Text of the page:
“While our members are currently investing in their plants and have additional future investments in mind to ensure processing facilities in Scotland remain of the highest standard, we need an increase in raw material supplies going forward. Otherwise, we will not be able to capitalise as an industry on future sales opportunities.”

Tackling the stagnation of Scottish farm productivity needs prompt action, not more words or further industry analysis, says the Scottish Association of Meat Wholesalers (SAMW).

“The Royal Highland Show has often been the launch-pad for new farming initiatives but this week’s event needs instead to be a dynamic launch-pad for decisive and positive action,” said SAMW President, Frank Clark.

“The recently published agricultural champions report, commissioned by the Scottish Government, said it all in terms of where we currently are as an industry and where we need to get to over the next five to 10 years to secure a sustainable and profitable future for all parts of the supply chain. It also acknowledged that we’ve had too many reports in the past which have contained excellent recommendations but which haven’t always been actioned. As we hurtle towards an uncertain post-Brexit world we simply can’t afford to make the same mistakes again.”

SAMW has been calling for government action to arrest the decline in livestock numbers for a number of years but still with no sign of any sustained improvement in output.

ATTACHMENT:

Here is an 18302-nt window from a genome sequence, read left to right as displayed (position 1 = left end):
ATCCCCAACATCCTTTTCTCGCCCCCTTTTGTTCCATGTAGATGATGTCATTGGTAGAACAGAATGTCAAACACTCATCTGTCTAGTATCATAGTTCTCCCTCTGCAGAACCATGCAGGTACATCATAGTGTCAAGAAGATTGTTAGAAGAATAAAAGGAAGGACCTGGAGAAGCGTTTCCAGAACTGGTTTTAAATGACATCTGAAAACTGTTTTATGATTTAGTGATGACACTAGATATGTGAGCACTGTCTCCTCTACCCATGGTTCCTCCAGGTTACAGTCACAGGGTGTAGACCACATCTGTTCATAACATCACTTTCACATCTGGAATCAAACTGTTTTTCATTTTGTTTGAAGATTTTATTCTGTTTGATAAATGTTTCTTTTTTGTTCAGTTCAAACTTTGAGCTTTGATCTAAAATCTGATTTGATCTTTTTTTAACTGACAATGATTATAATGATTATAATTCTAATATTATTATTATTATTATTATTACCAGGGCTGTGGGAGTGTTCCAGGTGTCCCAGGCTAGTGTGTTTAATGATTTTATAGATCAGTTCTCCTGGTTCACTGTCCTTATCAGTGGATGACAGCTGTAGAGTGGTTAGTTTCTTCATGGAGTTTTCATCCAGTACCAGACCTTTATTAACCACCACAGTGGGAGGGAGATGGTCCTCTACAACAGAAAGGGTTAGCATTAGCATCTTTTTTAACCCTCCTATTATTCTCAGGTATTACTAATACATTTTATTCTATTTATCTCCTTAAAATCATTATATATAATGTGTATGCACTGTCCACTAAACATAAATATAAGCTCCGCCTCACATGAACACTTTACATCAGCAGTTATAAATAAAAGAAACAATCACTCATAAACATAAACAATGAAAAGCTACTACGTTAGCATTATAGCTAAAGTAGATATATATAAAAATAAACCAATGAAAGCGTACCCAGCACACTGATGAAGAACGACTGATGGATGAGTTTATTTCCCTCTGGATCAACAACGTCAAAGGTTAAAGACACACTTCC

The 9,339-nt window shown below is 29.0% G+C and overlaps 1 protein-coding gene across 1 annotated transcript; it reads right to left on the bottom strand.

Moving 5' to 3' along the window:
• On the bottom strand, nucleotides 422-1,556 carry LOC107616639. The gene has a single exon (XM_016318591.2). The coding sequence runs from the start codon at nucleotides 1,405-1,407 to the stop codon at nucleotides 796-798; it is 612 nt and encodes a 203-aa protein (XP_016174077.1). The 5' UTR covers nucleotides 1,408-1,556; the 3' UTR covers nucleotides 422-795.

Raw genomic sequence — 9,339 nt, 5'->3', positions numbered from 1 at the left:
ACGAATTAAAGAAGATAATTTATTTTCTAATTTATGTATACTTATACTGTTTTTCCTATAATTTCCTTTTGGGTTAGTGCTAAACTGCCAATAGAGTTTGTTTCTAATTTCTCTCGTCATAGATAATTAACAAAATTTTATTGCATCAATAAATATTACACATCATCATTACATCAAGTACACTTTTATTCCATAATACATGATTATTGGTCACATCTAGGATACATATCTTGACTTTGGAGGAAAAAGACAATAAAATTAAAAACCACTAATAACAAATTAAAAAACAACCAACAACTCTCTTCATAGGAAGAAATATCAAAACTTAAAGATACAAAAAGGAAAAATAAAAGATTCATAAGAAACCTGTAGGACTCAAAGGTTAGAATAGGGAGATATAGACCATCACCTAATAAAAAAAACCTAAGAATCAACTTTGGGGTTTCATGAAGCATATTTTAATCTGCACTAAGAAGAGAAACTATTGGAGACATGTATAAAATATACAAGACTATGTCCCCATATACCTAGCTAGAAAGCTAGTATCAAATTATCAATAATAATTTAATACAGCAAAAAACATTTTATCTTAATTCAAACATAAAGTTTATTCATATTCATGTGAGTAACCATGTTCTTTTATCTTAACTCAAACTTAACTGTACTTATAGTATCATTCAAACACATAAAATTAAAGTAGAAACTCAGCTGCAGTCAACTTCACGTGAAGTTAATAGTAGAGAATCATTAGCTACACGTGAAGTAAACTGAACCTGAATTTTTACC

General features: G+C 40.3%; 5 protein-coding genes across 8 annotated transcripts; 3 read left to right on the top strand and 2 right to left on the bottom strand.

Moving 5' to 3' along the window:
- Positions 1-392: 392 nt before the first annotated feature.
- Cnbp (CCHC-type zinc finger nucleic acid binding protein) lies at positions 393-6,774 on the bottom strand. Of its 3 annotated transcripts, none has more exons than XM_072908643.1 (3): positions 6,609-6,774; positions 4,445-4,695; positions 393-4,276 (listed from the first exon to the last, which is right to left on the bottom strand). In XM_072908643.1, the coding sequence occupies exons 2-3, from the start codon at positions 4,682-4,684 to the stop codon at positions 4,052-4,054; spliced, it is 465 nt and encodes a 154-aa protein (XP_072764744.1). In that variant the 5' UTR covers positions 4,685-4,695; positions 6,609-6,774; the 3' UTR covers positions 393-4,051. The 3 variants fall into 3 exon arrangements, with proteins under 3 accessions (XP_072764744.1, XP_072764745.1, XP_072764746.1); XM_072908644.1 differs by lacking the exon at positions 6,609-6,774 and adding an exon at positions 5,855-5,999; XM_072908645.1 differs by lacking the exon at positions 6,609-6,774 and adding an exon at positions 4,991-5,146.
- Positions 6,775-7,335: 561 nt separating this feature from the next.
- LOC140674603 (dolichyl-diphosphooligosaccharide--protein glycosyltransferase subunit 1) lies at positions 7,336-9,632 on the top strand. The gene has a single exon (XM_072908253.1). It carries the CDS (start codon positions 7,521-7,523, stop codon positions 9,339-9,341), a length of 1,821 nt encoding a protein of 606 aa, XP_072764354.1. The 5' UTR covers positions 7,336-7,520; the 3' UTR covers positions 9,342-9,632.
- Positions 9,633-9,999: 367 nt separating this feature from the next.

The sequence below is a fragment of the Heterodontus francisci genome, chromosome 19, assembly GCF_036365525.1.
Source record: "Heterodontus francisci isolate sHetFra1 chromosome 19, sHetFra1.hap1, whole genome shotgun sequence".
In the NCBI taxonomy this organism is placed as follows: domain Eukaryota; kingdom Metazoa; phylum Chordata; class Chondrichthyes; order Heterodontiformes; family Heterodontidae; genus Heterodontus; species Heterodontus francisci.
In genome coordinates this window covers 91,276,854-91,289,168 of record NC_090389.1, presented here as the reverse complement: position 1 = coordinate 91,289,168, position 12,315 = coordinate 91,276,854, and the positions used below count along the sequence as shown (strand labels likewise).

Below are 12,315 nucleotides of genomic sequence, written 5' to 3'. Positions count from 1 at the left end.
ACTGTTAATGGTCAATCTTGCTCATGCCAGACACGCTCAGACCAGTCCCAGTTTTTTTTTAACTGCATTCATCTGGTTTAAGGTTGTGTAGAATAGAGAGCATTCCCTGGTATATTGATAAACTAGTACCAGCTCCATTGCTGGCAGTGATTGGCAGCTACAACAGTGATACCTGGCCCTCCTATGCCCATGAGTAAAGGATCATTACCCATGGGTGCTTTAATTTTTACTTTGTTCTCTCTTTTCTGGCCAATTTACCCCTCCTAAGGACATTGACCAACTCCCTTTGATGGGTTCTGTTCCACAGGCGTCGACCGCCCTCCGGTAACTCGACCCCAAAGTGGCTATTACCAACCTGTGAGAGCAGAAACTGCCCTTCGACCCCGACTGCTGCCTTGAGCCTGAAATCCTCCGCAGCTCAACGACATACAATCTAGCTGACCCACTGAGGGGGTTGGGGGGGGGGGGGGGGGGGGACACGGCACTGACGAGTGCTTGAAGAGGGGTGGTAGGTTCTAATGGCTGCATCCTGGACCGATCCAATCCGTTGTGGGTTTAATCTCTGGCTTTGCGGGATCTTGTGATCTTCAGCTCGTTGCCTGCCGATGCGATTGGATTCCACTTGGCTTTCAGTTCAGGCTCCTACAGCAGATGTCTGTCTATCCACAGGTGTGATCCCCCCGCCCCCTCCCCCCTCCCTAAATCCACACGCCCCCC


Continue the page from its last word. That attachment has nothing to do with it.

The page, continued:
“Thankfully, the ag-champs report hit this issue head-on, using the word ‘stagnation’ to describe the current state of Scottish farm productivity,” said Mr Clark. “It also called for a mind-set change across Scottish agriculture with future funding being targeted to produce results in a progressive, entrepreneurial and resilient manner.

“In addition, dealing specifically with farm output stagnation, the ag-champs said that future income support measures should include headage payments, where appropriate, alongside a major new focus on policies and schemes to support production efficiency. Cutting current levels of wastage due to avoidable animal diseases and production inefficiency was also rightly highlighted as areas which can and should improve.

“Another quote from the report, stated that ‘this time the Scottish Government, with potentially fewer restrictions on its actions in future, has the opportunity to take forward our recommendations and, working with the industry, make a real difference’.

“We could spend a lot more time discussing the details of all this, of course, including who might win and who might lose as a result. For once, however, let’s just get on with it.

“SAMW certainly agrees with that sentiment. We are at pivotal stage for our industry and Ministers and policy makers must grasp the nettle with both hands. As a result, the 2018 Royal Highland Show will hopefully go down in history as the turning point when Scottish livestock production started to grow again. However, if that doesn’t happen, and the stagnation of our flagship livestock sector is allowed go unchecked, we could be looking at the Ingliston showground hosting a much smaller gathering in future years.”